IDF-Shin Bet relations: From partners to bitter rivals
Analysis: The relationship between Israel's security organizations has experienced ups and downs over the years and affected their cooperation. The IDF chief's letter of complaint against the Shin Bet head brought the rift out in the open and requires the prime minister to make a clear decision.
Now, the rift between the two security organizations has become public, it's tainting the atmosphere and requires a clear decision by the prime minister.
In a letter he sent to Benjamin Netanyahu, IDF Chief of Staff Benny Gantz is essentially demanding that the prime minister, who is the political figure in charge of the Shin Bet and its head, call Shin Ben chief Yoram Cohen to order and even reprimand him for violating the rules of discussion within the defense establishment and exposing security-related secrets.
The fact that the Shin Bet director permitted active members of the organization, including one of its senior officials, the head of the southern district, to give an interview, is a serious violation of the rules and even harms information security.
The IDF and Shin Bet have had serious differences of opinion, mainly over the areas of responsibility of the Military Intelligence Directorate. Sometimes, the Shin Bet would demand to operate and would even operate in the same intelligence professional areas or in the same geographic areas.
In one case, there was a dispute over who was responsible for intelligence in Gaza after the Oslo Agreements and after the IDF pulled out of most of the Palestinian population centers in the Strip. The prime minister eventually decided that it falls in the Shin Bet's area of responsibility.
There were differences of opinion over the activity in Lebanon too. A main disagreement was whether the Shin Bet should have an electronic intelligence service like the Military Intelligence Directorate's Unit 8200.
These disputes often led to loud scuffles, but the bitter rivals in the IDF and Shin Bet never let this feud get out, and the censorship strictly prevented us journalists from reporting about it.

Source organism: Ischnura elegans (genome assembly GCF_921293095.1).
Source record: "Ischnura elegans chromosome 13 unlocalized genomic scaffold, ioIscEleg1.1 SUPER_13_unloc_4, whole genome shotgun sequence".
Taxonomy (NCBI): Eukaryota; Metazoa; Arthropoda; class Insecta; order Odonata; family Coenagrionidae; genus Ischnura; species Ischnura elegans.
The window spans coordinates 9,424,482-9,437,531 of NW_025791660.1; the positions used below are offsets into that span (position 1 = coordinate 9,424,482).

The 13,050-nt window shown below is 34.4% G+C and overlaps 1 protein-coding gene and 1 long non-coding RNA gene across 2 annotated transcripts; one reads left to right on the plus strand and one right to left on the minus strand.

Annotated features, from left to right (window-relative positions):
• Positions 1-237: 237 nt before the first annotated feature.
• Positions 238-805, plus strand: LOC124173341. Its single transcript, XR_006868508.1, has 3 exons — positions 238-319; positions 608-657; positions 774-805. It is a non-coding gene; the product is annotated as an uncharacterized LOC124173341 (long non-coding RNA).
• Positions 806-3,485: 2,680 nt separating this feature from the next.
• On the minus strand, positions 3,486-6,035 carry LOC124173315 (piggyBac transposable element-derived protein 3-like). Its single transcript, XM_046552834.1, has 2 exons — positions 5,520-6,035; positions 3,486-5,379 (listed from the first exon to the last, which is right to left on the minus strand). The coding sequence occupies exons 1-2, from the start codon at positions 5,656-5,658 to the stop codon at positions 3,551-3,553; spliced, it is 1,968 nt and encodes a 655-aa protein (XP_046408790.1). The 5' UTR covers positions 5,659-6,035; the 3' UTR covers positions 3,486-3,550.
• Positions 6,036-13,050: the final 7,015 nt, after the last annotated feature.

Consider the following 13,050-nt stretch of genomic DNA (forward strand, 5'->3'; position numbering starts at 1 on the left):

Nonetheless, throughout the decades that this dispute has been going on, I can't remember a single event or incident in which the chief of staff, the prime minister and the Shin Bet head were involved in a loud argument, exchanging such serious accusations.
The Shin Bet is basically arguing that the IDF, and the prime minister too probably, ignored the Shin Bet's warning of an impending war, as well as the General security Service's demand that they take action against Hamas' offensive tunnels, which the Shin Bet claims to have discovered.
Officials in the Military Intelligence Directorate are claiming, however, that it was a joint team which discovered the tunnels.
In all the years of dispute, Israel's security was ultimately never affected, but the disagreements led to duplications in the security coverage and damaged the cooperation.
When loving marriage turns into loud scuffle
In order to overcome these differences, attempts were made during previous IDF chiefs' terms and during the term of former Military Intelligence head Amos Malka in the 1990s to compose a document which defines the exact areas of responsibility of each organization, both geographically and in terms of professional areas.
The document, called "Magna Carta," like the charter signed between the king of England and his people which led to the establishment of the parliamentarian democracy in the kingdom, stated that Unit 8200 would provide electronic intelligence services to the Shin Bet, and that is indeed the case.
The intelligence "Magna Carta" reduced the flames of dispute, but did not put out the fire completely. In the past few years, particularly following the second intifada and Operation Defensive Shield, the disagreements essentially disappeared. The Mossad, the Shin Bet and the Military Intelligence Directorate worked in remarkable cooperation.